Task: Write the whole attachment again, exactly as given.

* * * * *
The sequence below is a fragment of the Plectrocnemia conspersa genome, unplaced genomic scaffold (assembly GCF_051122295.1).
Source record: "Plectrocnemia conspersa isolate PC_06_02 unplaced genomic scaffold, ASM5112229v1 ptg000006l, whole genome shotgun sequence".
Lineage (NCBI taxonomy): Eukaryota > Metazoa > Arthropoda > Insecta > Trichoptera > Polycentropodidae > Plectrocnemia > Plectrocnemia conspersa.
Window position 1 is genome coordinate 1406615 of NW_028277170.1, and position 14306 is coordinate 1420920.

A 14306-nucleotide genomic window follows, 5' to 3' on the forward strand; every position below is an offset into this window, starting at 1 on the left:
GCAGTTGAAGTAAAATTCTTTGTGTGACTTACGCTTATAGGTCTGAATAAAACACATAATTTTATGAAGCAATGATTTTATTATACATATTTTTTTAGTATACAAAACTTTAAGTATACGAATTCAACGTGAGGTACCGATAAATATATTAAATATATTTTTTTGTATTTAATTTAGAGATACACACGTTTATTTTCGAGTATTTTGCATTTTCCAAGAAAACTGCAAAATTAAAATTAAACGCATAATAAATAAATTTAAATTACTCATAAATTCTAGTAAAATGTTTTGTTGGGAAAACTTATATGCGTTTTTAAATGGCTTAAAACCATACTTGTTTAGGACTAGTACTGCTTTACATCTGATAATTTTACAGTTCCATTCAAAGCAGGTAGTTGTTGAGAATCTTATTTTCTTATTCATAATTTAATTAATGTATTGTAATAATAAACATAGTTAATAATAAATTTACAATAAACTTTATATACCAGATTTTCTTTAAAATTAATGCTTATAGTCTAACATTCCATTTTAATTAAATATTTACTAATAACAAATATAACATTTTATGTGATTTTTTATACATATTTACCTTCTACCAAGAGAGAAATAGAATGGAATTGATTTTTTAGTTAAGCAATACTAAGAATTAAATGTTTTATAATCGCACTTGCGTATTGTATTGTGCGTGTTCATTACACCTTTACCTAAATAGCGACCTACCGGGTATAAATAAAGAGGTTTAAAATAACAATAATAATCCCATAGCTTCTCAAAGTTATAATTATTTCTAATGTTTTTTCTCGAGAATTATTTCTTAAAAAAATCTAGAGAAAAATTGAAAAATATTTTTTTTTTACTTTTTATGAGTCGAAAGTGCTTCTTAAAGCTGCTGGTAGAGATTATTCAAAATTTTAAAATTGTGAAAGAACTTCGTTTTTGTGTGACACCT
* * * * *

The sequence below is a fragment of the Plectrocnemia conspersa genome, unplaced genomic scaffold (assembly GCF_051122295.1).
Source record: "Plectrocnemia conspersa isolate PC_06_02 unplaced genomic scaffold, ASM5112229v1 ptg000006l, whole genome shotgun sequence".
Lineage (NCBI taxonomy): Eukaryota > Metazoa > Arthropoda > Insecta > Trichoptera > Polycentropodidae > Plectrocnemia > Plectrocnemia conspersa.
Window position 1 is genome coordinate 1406615 of NW_028277170.1, and position 14306 is coordinate 1420920.

A 14306-nucleotide genomic window follows, 5' to 3' on the forward strand; every position below is an offset into this window, starting at 1 on the left:
GCAGTTGAAGTAAAATTCTTTGTGTGACTTACGCTTATAGGTCTGAATAAAACACATAATTTTATGAAGCAATGATTTTATTATACATATTTTTTTAGTATACAAAACTTTAAGTATACGAATTCAACGTGAGGTACCGATAAATATATTAAATATATTTTTTTGTATTTAATTTAGAGATACACACGTTTATTTTCGAGTATTTTGCATTTTCCAAGAAAACTGCAAAATTAAAATTAAACGCATAATAAATAAATTTAAATTACTCATAAATTCTAGTAAAATGTTTTGTTGGGAAAACTTATATGCGTTTTTAAATGGCTTAAAACCATACTTGTTTAGGACTAGTACTGCTTTACATCTGATAATTTTACAGTTCCATTCAAAGCAGGTAGTTGTTGAGAATCTTATTTTCTTATTCATAATTTAATTAATGTATTGTAATAATAAACATAGTTAATAATAAATTTACAATAAACTTTATATACCAGATTTTCTTTAAAATTAATGCTTATAGTCTAACATTCCATTTTAATTAAATATTTACTAATAACAAATATAACATTTTATGTGATTTTTTATACATATTTACCTTCTACCAAGAGAGAAATAGAATGGAATTGATTTTTTAGTTAAGCAATACTAAGAATTAAATGTTTTATAATCGCACTTGCGTATTGTATTGTGCGTGTTCATTACACCTTTACCTAAATAGCGACCTACCGGGTATAAATAAAGAGGTTTAAAATAACAATAATAATCCCATAGCTTCTCAAAGTTATAATTATTTCTAATGTTTTTTCTCGAGAATTATTTCTTAAAAAAATCTAGAGAAAAATTGAAAAATATTTTTTTTTTACTTTTTATGAGTCGAAAGTGCTTCTTAAAGCTGCTGGTAGAGATTATTCAAAATTTTAAAATTGTGAAAGAACTTCGTTTTTGTGTGACACCT